The reason why a single pathognomonic histopathological component is found in different diseases with different symptomatology has been a mystery for over several decades. In a link with prion diseases, researches hypothesised that differences in the ɑ-SYN aggregation process resulting in different ɑ-SYN aggregated structural isoforms might explain such a clinical heterogeneity. In transmissible encephalopathies or prion diseases such as bovine spongiform encephalopathy (BSE) or Creutzfeld Jakob’s Disease (CJD), different clinical phenotypes are observed because self-sustaining infectious protein particles, or prions, have the ability to encode structural information and replicate. These aggregated prion assemblies bear unique fingerprints and after exposure to the central nervous system (CNS) they incite specific biological and neurotoxic profiles. The pathogenic prion protein therefore bears intrinsic pathogenicity via a protein-based strain-encoded mechanism causing strain-specific symptomatology.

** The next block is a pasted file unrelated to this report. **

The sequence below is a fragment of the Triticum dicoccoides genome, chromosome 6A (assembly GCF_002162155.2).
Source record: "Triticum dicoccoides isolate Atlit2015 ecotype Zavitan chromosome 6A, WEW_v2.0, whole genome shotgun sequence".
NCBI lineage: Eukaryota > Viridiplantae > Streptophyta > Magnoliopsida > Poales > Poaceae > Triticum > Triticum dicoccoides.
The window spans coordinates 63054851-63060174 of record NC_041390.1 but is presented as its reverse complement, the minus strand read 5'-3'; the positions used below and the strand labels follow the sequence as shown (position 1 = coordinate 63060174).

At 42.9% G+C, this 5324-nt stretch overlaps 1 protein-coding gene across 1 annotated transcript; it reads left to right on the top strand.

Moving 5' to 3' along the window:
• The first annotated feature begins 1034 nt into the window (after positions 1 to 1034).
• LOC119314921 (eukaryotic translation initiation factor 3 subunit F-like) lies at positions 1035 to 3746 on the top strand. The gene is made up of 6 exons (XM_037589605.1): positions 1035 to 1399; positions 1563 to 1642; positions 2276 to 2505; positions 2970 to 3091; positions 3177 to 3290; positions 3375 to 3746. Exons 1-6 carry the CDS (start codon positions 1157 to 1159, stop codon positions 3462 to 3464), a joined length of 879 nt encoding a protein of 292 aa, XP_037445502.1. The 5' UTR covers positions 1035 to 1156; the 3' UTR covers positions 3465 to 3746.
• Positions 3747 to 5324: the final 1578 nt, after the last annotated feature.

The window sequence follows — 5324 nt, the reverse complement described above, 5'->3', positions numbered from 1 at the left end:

With this concept of prions in mind, researchers asked whether ɑ-SYN was also able to form strains and propagate in a similar manner. ɑ-SYN is a small and flexible protein of only a few kilodaltons that can readily aggregate in vitro from an unfolded, unstructured protein into megadalton β-sheet-rich fibrillar aggregates that consist out of several thousands of ɑ-SYN molecules (Figure 1). In an initial study performed by Bousset and colleagues it was shown that when ɑ-SYN assembles under different aggregation conditions, it is able to aggregate into distinct high-molecular weight fibrillar polymorphs.8 The resulting two ɑ-Syn fibrils were extensively characterised and appeared structurally different in various biophysical assays. They had the ability to encode structural information and faithfully propagate between cells, which suggested that these ɑ-SYN fibrils behaved as strains. The morphology of these two strains was examined by electron microscopy and it was shown that one strain appeared straight while the other was more twisted. This led the researchers to label these two types of strains as ‘fibrils’ and ‘ribbons’, respectively. Both fibrils and ribbons furthermore responded very different in biochemical and functional assays, indicating that the structural variations of the ɑ-SYN strains were responsible for the different biological phenotypes that they induced.